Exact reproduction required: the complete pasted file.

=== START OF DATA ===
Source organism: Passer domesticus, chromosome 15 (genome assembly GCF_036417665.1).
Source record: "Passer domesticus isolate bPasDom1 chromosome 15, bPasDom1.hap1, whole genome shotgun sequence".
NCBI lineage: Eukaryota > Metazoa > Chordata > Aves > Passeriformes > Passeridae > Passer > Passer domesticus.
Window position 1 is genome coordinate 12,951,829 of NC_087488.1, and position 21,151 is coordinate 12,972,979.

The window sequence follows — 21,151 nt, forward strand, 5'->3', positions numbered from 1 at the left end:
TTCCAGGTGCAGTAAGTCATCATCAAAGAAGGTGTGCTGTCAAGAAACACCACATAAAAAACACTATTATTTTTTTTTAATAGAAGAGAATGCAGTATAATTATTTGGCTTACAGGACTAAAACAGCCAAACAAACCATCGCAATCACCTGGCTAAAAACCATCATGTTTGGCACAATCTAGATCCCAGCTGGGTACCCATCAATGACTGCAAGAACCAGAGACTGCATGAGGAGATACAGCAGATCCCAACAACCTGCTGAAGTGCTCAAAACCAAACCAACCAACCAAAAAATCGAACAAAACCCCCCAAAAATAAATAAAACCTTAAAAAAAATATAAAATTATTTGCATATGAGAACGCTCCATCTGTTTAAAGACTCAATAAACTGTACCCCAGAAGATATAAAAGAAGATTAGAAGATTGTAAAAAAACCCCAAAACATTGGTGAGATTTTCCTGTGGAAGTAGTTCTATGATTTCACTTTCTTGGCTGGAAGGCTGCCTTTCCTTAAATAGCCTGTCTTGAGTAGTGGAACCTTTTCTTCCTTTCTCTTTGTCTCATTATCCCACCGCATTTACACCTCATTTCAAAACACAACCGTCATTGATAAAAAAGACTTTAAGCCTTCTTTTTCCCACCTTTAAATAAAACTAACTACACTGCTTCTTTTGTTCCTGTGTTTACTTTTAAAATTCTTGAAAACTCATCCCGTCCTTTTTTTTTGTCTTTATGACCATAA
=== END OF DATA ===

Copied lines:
Source organism: Passer domesticus, chromosome 15 (genome assembly GCF_036417665.1).
Source record: "Passer domesticus isolate bPasDom1 chromosome 15, bPasDom1.hap1, whole genome shotgun sequence".
NCBI lineage: Eukaryota > Metazoa > Chordata > Aves > Passeriformes > Passeridae > Passer > Passer domesticus.
Window position 1 is genome coordinate 12,951,829 of NC_087488.1, and position 21,151 is coordinate 12,972,979.

The window sequence follows — 21,151 nt, forward strand, 5'->3', positions numbered from 1 at the left end:
TTCCAGGTGCAGTAAGTCATCATCAAAGAAGGTGTGCTGTCAAGAAACACCACATAAAAAACACTATTATTTTTTTTTAATAGAAGAGAATGCAGTATAATTATTTGGCTTACAGGACTAAAACAGCCAAACAAACCATCGCAATCACCTGGCTAAAAACCATCATGTTTGGCACAATCTAGATCCCAGCTGGGTACCCATCAATGACTGCAAGAACCAGAGACTGCATGAGGAGATACAGCAGATCCCAACAACCTGCTGAAGTGCTCAAAACCAAACCAACCAACCAAAAAATCGAACAAAACCCCCCAAAAATAAATAAAACCTTAAAAAAAATATAAAATTATTTGCATATGAGAACGCTCCATCTGTTTAAAGACTCAATAAACTGTACCCCAGAAGATATAAAAGAAGATTAGAAGATTGTAAAAAAACCCCAAAACATTGGTGAGATTTTCCTGTGGAAGTAGTTCTATGATTTCACTTTCTTGGCTGGAAGGCTGCCTTTCCTTAAATAGCCTGTCTTGAGTAGTGGAACCTTTTCTTCCTTTCTCTTTGTCTCATTATCCCACCGCATTTACACCTCATTTCAAAACACAACCGTCATTGATAAAAAAGACTTTAAGCCTTCTTTTTCCCACCTTTAAATAAAACTAACTACACTGCTTCTTTTGTTCCTGTGTTTACTTTTAAAATTCTTGAAAACTCATCCCGTCCTTTTTTTTTGTCTTTATGACCATAA